Saturday, May 21, 2022

Voting Rights Law Fails as Manchin and Sinema Back GOP Against Filibuster Changes

The year-long search for a new voting rights law is likely to end in the Senate on Wednesday, with Democratic Senators Joe Manchin (West Virginia) and Kirsten Sinema (Arizona) almost certain to side with the 50 Republicans against a Senate change. filibuster rules allowing the bill to pass.

The expected failure will come as a bitter disappointment to Democrats, who argued that its passage was all that stood in the way of a new era of voter suppression laws in Republican-led states inspired by former President Donald Trump’s campaign lies. These new laws represent “Jim Crow 2.0,” President Joe Biden said on Jan. 11, as states “make it harder to vote” and make partisan decisions about “whether your vote counts at all.”

After the Senate failed to pass the Freedom to Vote: John R. Lewis Act, these laws, which restrict voting access and, in Georgia, allow supporters to purge local election commissions, will remain in place for the foreseeable future.

The version of the law passed by the House of Representatives is a combination of the Voting Freedom Act and the John R. Lewis Voting Rights Extension Act. It would have to establish federal voter access rules requiring states to allow early and absentee voting, online and automated voter registration, make Election Day a holiday, and restore voting rights to former criminals, among other things.

The bill would also restore sections of the historic Voting Rights Act gutted by Supreme Court decisions in 2013 and 2021 and would provide affirmative voting rights and ballot access that could be enforced in court. In addition, the measure contained restrictions on party fraud and a ban on not disclosing dark money in elections.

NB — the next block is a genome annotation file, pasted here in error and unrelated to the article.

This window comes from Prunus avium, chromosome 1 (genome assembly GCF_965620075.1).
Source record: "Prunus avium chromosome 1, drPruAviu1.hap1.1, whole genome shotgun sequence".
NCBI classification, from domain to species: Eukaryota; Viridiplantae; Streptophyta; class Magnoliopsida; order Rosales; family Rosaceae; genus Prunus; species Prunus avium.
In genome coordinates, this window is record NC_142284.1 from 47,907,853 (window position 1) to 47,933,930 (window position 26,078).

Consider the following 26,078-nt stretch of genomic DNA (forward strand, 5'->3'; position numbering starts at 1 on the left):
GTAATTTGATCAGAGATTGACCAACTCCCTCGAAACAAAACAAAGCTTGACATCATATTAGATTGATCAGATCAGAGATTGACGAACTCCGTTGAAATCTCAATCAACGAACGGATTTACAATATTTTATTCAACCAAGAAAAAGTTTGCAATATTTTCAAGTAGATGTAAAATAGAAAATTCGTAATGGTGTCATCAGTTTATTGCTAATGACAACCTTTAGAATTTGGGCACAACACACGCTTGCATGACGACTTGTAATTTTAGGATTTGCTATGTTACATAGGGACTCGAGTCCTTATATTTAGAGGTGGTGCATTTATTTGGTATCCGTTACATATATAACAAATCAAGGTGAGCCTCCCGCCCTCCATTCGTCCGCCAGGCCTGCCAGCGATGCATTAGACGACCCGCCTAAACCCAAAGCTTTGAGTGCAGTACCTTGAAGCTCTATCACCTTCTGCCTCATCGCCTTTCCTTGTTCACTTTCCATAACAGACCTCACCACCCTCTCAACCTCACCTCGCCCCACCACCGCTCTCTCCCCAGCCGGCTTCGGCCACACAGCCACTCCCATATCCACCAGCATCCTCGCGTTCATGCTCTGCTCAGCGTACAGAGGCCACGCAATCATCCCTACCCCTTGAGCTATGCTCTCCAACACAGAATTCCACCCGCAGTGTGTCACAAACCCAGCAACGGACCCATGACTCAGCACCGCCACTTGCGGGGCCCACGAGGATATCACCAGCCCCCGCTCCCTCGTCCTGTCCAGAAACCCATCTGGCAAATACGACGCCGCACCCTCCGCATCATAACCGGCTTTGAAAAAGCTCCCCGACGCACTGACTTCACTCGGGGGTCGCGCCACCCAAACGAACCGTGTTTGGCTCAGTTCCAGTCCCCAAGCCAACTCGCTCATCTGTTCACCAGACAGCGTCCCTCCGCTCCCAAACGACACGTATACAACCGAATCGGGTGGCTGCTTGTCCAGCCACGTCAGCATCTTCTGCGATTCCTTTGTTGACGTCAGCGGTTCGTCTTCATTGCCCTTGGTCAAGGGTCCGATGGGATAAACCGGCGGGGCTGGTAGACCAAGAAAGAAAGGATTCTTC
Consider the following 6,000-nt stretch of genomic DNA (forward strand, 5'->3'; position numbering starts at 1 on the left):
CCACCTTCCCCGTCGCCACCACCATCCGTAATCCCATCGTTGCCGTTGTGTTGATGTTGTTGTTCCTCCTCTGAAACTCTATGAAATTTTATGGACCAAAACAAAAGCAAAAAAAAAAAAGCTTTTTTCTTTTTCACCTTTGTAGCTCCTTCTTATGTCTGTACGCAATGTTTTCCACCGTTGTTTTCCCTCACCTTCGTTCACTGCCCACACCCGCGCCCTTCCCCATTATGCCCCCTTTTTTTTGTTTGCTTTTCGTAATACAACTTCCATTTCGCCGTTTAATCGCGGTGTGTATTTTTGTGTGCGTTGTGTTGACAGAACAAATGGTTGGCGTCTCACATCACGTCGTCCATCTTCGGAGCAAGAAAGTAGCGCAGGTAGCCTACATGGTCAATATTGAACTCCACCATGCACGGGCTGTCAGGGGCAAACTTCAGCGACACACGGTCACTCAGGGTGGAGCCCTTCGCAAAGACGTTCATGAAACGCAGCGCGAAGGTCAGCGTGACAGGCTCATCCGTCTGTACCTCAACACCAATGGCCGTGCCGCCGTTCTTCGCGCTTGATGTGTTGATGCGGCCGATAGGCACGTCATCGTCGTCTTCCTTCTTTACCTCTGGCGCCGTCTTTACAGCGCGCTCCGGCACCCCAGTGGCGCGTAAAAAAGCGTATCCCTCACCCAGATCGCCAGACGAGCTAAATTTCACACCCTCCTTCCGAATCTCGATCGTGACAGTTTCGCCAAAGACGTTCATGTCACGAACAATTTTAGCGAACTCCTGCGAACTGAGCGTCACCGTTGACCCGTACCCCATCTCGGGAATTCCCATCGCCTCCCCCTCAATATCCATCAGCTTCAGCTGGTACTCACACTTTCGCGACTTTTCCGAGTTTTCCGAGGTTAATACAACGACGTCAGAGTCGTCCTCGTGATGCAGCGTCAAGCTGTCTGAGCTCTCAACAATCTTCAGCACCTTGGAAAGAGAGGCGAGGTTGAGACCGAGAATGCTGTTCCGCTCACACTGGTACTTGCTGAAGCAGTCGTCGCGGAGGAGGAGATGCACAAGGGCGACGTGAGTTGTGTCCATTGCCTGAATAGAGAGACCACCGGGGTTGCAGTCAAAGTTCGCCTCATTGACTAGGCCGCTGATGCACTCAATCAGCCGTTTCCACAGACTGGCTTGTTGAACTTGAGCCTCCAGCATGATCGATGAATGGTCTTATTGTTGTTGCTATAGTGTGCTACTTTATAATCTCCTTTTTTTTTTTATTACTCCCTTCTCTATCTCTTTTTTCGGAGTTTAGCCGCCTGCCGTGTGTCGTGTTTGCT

Senate Majority Leader Chuck Schumer (DN.Y.) vowed “everything is in place” for the passage of voting rights legislation in 2021.

Drew Angerer via Getty Images

Earlier, Senate Majority Leader Chuck Schumer (DN.Y.) said “everything is on the table” in a bid to pass voting rights legislation. Schumer announced plans to use the so-called nuclear Senate rule change option in the middle of a Senate simple majority meeting to change the filibuster sufficiently to allow the right to vote. This is what both the late Senate Majority Leader Harry Reid and current Senate Minority Leader Mitch McConnell did in 2013 and 2017 respectively to eliminate filibusters in judicial and executive nominations.

Schumer’s proposed change to the filibuster rule would require the filibuster minority to actually speak in order to block the bill, keeping at least 41 senators in the floor at any given time. When they broke off negotiations or could not keep 41 senators in the chamber, a simple majority could vote to pass the bill in question. This change will only apply to that one vote.

“Isn’t the protection of voting rights and the prevention of their diminution more important than a rule in the Senate?” Schumer asked Wednesday in a speech against Manchin and Sinema, as nearly every Democrat sat at his desk in a rare scene on the Senate floor.